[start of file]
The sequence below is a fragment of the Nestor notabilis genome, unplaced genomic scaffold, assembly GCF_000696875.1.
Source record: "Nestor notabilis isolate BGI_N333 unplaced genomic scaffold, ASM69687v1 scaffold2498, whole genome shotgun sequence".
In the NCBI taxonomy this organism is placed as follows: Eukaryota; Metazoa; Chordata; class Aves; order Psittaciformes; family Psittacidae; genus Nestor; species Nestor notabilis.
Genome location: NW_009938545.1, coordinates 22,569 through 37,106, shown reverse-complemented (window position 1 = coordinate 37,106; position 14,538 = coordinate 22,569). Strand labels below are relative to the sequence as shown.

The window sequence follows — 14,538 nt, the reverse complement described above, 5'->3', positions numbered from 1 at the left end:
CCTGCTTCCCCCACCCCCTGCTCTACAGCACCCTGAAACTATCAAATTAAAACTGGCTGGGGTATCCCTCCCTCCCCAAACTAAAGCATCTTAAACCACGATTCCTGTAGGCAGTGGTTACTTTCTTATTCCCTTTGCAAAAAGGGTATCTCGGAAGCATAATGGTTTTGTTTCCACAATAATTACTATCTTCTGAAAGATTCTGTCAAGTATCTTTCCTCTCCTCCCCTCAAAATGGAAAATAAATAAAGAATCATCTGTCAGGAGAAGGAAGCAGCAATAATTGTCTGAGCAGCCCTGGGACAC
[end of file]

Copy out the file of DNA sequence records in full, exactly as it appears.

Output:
The sequence below is a fragment of the Nestor notabilis genome, unplaced genomic scaffold, assembly GCF_000696875.1.
Source record: "Nestor notabilis isolate BGI_N333 unplaced genomic scaffold, ASM69687v1 scaffold2498, whole genome shotgun sequence".
In the NCBI taxonomy this organism is placed as follows: Eukaryota; Metazoa; Chordata; class Aves; order Psittaciformes; family Psittacidae; genus Nestor; species Nestor notabilis.
Genome location: NW_009938545.1, coordinates 22,569 through 37,106, shown reverse-complemented (window position 1 = coordinate 37,106; position 14,538 = coordinate 22,569). Strand labels below are relative to the sequence as shown.

The window sequence follows — 14,538 nt, the reverse complement described above, 5'->3', positions numbered from 1 at the left end:
CCTGCTTCCCCCACCCCCTGCTCTACAGCACCCTGAAACTATCAAATTAAAACTGGCTGGGGTATCCCTCCCTCCCCAAACTAAAGCATCTTAAACCACGATTCCTGTAGGCAGTGGTTACTTTCTTATTCCCTTTGCAAAAAGGGTATCTCGGAAGCATAATGGTTTTGTTTCCACAATAATTACTATCTTCTGAAAGATTCTGTCAAGTATCTTTCCTCTCCTCCCCTCAAAATGGAAAATAAATAAAGAATCATCTGTCAGGAGAAGGAAGCAGCAATAATTGTCTGAGCAGCCCTGGGACAC